American Renaissance

English-only Driver Tests Proposed

Hank Shaw, Pioneer Press, twincities.com, Apr. 6

Driving tests in Minnesota would be given only in English under a Republican-backed proposal that drew nearly two hours of testy debate on the House floor Monday.

Minnesota currently offers the written driving test in English, Spanish, Hmong, Russian, Vietnamese and Somali, but an amendment to this year’s transportation bill sponsored by Marshall Republican Marty Seifert would change that.

Seifert’s proposal came as a surprise because he had not sponsored a bill on the topic, nor was it heard in committee. Seifert said he decided to offer the amendment after he received an e-mail on the subject Thursday.

Democrat-Farmer-Labor lawmakers cried foul, calling the idea un-American, anti-immigrant, anti-business — many employers rely on drivers who haven’t mastered English — and a horrible legislative precedent.

Seifert said limiting the tests to English would save money and reduce the number of accidents on the roads. He did not provide evidence to support this, nor has the state Finance Department had the chance to determine if it would cost or save any money.

The idea of limiting drivers only to those who can read and write in English isn’t new. Senate Minority Leader Dick Day of Owatonna proposed the measure last year, and a Mexican immigrant fought Alabama’s English-only driving law all the way to the U.S. Supreme Court in 2001.

The immigrant lost that case when the high court ruled that only the federal government, not an individual, could sue the state for discrimination.

Several other states, including Utah and Arizona, also have English-only driver’s tests. Oklahoma did until this year, but added Spanish because too many non-English speakers were driving without licenses.

Minnesota should learn from that experience, said St. Paul DFLer Carlos Mariani. “This is totally counterproductive,” he said.

Minneapolis DFLer Karen Clark pointed out that Minnesota’s multilingual tradition dates back at least to 1862, when the state printed its laws in English, German, Swedish and Norwegian.

“We don’t want to turn away from that proud tradition,” Clark said.

Willmar DFLer Al Juhnke said the proposal would hurt business for the farmers in his area, who hire workers with limited English skills to drive trucks and other farm equipment.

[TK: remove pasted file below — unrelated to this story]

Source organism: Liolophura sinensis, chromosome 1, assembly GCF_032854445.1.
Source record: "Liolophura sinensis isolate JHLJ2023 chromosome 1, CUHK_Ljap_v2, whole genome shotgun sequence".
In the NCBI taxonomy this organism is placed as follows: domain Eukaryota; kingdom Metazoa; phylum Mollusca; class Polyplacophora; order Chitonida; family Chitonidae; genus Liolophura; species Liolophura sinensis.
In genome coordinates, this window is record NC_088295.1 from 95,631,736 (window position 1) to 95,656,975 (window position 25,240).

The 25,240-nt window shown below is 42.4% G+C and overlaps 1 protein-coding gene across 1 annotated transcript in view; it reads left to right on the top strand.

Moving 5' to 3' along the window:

But Rochester Republican Bill Kuisle said modern drivers need advanced English skills so they can read the scrolling electronic message boards around construction zones and in bad weather situations.

“The times are a-changing,” Kuisle said. “I hope this doesn’t get into a racial thing, and maybe Representative Seifert’s amendment goes too far, but we need to address the issue with the changing technology out there.” According to the state Public Safety Department, Minnesota drivers who take the written test in other languages still must understand basic English for their road tests because their instructors give them directions in English.

Mariani and House Minority Leader Matt Entenza suggested the Republicans were developing a disturbing trend of policies harmful to immigrants and minorities, such as a proposal Seifert offered last week that cut more than $20 million in desegregation money from St. Paul and Minneapolis schools.

“This is an election tactic to divide people,” Mariani said. “This is about race and language and immigrants — bad stuff comes from this.”

As the debate extended into the late afternoon, several DFLers tried to end the day’s session so Jewish members could leave for Passover. The moves failed, and House Speaker Steve Sviggum accused them of filibustering to delay a vote on the matter.

Entenza later admitted as much, saying he did not want to let the GOP slip in both the English-only proposal — as well as another amendment that would privatize the Metro Transit bus service — without a full hearing.

Debate is scheduled to continue at 8 a.m. Wednesday.